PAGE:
It is implemented with a special type of detector, the "total absorption spectrometer" (TAS), made of a scintillator crystal that almost completely surrounds the activity to be measured, covering a solid angle of approximately 4π. Also, in an ideal case, it should be thick enough to have a peak efficiency close to 100%, in this way its total efficiency is also very close to 100% (this is one of the reasons why it is called "total" absorption spectroscopy). Finally, it should be blind to any other type of radiation. The gamma rays produced in the decay under study are collected by photomultipliers attached to the scintillator material. This technique may solve the problem of the Pandemonium effect.
There is a change in philosophy when measuring with a TAS. Instead of detecting the individual gamma rays (as high-resolution detectors do), it will detect the gamma cascades emitted in the decay. Then, the final energy spectrum will not be a collection of different energy peaks coming from the different transitions (as can be expected in the case of a germanium detector), but a collection of peaks situated at an energy that is the sum of the different energies of all the gammas of the cascade emitted from each level. This means that the energy spectrum measured with a TAS will be in reality a spectrum of the levels of the nuclei, where each peak is a level populated in the decay. Since the efficiency of these detectors is close to 100%, it is possible to see the feeding to the high excitation levels that usually can not be seen by high-resolution detectors. This makes total absorption spectroscopy the best method to measure beta feedings and provide accurate beta intensity (Iβ) distributions for complex decay schemes.
In an ideal case, the measured spectrum would be proportional to the beta feeding (Iβ). But a real TAS has limited efficiency and resolution, and also the Iβ has to be extracted from the measured spectrum, which depends on the spectrometer response. The analysis of TAS data is not simple: to obtain the strength from the measured data, a deconvolution process should be applied.Tunable diode laser absorption spectroscopy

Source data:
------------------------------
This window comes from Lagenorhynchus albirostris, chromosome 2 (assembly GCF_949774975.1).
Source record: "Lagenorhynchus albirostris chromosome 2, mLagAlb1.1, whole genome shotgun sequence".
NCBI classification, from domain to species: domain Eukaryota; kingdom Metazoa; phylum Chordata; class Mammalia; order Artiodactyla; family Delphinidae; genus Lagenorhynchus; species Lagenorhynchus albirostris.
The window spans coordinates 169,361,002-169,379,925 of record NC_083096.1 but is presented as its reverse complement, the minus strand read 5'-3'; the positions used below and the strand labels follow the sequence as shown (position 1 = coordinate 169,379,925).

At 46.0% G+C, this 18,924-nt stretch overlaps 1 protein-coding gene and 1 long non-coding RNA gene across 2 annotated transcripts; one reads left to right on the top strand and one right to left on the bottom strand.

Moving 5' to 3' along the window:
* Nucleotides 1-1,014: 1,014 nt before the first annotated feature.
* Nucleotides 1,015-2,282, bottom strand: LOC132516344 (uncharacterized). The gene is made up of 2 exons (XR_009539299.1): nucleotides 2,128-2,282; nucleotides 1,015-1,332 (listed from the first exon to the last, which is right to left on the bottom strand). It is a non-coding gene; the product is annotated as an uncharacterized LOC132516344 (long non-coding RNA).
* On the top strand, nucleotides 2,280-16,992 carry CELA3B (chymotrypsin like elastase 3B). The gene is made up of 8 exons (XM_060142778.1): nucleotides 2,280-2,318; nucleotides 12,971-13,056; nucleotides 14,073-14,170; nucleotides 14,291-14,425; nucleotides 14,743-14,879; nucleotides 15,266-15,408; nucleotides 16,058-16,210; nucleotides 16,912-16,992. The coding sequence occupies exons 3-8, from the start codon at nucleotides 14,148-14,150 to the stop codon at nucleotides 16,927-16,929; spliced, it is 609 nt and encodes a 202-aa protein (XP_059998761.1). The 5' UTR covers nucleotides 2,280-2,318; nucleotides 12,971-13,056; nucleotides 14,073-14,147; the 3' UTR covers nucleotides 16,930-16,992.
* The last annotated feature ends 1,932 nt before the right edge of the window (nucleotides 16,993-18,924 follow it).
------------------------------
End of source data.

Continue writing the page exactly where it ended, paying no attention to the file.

Tunable diode laser absorption spectroscopy (TDLAS) is a technique for measuring the concentration of certain species such as methane, water vapor and many more, in a gaseous mixture using tunable diode lasers and laser absorption spectrometry. The advantage of TDLAS over other techniques for concentration measurement is its ability to achieve very low detection limits (of the order of ppb). Apart from concentration, it is also possible to determine the temperature, pressure, velocity and mass flux of the gas under observation. TDLAS is by far the most common laser based absorption technique for quantitative assessments of species in gas phase.Ultraviolet–visible spectroscopy
Ultraviolet–visible spectroscopy or ultraviolet–visible spectrophotometry (UV–Vis or UV/Vis) refers to absorption spectroscopy or reflectance spectroscopy in part of the ultraviolet and the full, adjacent visible spectral regions. This means it uses light in the visible and adjacent ranges. The absorption or reflectance in the visible range directly affects the perceived color of the chemicals involved. In this region of the electromagnetic spectrum, atoms and molecules undergo electronic transitions. Absorption spectroscopy is complementary to fluorescence spectroscopy, in that fluorescence deals with transitions from the excited state to the ground state, while absorption measures transitions from the ground state to the excited state.X-ray absorption fine structure